ALBUQUERQUE, NM (KRQE) – Families pouring into the streets of downtown Albuquerque Saturday filled local businesses with a new sense of hope.
The SOMOS ABQ festival showed off the city’s music scene, arts and entertainment on Central Avenue between 3rd and 7th streets. Some of the fan favorites included concerts, food vendors, a beer garden for adults and games for families.
Thousands of people — many of them families — spent hours along Central despite a stigma that downtown is too dangerous. Business owners there are hoping that means that perception is changing.
The evening brought a big boost for local business.
“It was record-breaking for us,” Duel Brewing Manager Dakota Vigil said. “It was the best weekend we’ve ever had since we’ve been open for a year and a half.”
“Since we’ve only been open a month, it was the biggest day we’ve seen,” Humble Coffee Co. barista Ian Keller added.
The restaurants, bars and shops along Central seemed more interested in the exposure the event offered for new clientele.
“A lot more people that were from Nob Hill, from the west side and people we normally wouldn’t have gotten in touch with,” Boiler Monkey Bistro Owner Matthew Fuemmeler said.
Many hope the influx helps curb a belief among many that downtown is dirty, crime-ridden and stalled in growth.
“It’s going to take all of us coming as a community- coming out and participating in these events that’s going to make it a positive atmosphere,” said Gregg Griego of Albuquerque.
“The police force was out. They had ambulance and fire [department],” Lindy’s manager Dylan Constant said. “To me it seemed like everyone was safe (and) under control.”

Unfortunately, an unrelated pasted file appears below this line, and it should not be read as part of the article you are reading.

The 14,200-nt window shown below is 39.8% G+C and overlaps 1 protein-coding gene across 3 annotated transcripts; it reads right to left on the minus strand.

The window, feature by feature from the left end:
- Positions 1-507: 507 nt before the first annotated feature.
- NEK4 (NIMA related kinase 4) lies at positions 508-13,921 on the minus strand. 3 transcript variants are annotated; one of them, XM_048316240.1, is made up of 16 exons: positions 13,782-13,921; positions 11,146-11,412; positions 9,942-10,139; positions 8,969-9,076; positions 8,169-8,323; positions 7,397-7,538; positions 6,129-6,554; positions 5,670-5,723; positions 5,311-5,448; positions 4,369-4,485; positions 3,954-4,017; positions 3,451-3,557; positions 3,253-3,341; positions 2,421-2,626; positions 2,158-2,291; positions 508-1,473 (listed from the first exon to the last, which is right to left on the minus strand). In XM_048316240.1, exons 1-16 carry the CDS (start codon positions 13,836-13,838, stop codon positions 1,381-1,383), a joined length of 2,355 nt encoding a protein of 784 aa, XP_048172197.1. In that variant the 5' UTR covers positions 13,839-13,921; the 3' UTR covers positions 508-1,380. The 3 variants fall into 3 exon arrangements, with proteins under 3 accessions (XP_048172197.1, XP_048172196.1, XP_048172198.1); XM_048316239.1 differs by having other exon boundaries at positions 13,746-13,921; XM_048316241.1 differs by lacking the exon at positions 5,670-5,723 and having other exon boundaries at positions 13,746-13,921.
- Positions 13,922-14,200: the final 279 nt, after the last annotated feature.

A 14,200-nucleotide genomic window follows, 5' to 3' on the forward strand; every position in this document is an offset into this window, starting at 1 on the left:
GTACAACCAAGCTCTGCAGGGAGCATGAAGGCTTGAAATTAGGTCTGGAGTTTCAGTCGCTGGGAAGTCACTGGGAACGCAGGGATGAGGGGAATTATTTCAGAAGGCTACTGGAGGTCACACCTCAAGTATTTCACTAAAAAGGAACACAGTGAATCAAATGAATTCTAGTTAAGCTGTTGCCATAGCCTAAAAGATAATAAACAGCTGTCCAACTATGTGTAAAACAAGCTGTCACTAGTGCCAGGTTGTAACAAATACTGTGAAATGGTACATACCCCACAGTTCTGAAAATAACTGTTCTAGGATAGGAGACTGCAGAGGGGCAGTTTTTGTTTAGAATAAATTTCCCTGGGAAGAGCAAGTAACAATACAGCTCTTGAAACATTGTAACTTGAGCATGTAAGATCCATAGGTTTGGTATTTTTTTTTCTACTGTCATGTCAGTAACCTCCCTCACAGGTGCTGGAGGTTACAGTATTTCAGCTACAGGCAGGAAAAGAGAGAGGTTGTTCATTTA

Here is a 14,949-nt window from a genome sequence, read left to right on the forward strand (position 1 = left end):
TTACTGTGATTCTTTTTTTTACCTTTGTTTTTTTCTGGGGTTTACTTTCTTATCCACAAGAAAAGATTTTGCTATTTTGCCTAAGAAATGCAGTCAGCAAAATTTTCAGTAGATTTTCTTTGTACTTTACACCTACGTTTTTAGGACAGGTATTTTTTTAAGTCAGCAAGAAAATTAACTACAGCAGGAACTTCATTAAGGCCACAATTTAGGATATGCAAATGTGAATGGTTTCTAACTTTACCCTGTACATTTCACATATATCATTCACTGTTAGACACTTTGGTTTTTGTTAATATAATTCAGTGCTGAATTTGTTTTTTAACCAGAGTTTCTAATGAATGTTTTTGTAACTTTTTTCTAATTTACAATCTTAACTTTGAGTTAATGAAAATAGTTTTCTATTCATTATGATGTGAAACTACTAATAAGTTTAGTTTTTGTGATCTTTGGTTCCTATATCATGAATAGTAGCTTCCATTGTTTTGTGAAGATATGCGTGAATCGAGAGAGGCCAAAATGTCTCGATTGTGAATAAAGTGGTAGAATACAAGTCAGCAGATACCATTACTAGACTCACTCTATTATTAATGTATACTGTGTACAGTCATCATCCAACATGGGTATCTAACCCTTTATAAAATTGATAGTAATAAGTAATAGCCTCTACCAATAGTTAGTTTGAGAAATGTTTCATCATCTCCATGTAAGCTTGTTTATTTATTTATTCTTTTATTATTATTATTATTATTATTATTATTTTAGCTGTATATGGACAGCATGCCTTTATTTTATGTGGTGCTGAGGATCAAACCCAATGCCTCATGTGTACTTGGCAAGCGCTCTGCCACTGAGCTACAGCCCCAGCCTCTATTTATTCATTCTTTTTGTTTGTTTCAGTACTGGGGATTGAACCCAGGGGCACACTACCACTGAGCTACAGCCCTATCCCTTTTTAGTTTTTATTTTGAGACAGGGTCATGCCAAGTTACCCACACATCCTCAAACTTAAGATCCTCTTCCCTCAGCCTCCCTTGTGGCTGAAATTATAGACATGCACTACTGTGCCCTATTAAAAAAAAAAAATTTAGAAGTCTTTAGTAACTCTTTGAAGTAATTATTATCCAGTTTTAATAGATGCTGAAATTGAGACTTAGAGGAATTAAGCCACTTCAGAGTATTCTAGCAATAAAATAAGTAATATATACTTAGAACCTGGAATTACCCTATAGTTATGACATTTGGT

Despite the many cones and orange barrels from the nearby A.R.T. project, the business owners want those who came Saturday to come back to help support the downtown economy through the construction.
“It’s just good exposure,” Vigil said. “It brings people downtown and they see what’s here and see what they might enjoy like bars, coffee shops, breweries and then decide to come back.”
The consensus among business owners was the event was a big success.
“I wish it had been maybe a little bit longer,” Deep Space Coffee barista Matthew Campbell said. “We had lines out the door for most of the evening. I feel like we kind of caffeinated the whole venue, which was really great.”
“We’d like to change the conversation that people have in regards to downtown Albuquerque. And with stuff like this happening last night, I think that’s what we do is we change the conversation by showing people that there are other things that are happening downtown,” Sumner and Dean Gallery artist Davis Snow stated. “Really positive, fabulous things. Isn’t that the goal?”
SOMOS ABQ said the final attendance numbers for its inaugural event are still coming in, but organizers already plan to bring the event back next year.
APD said officers who patrolled the festival did not report any “critical incidents.”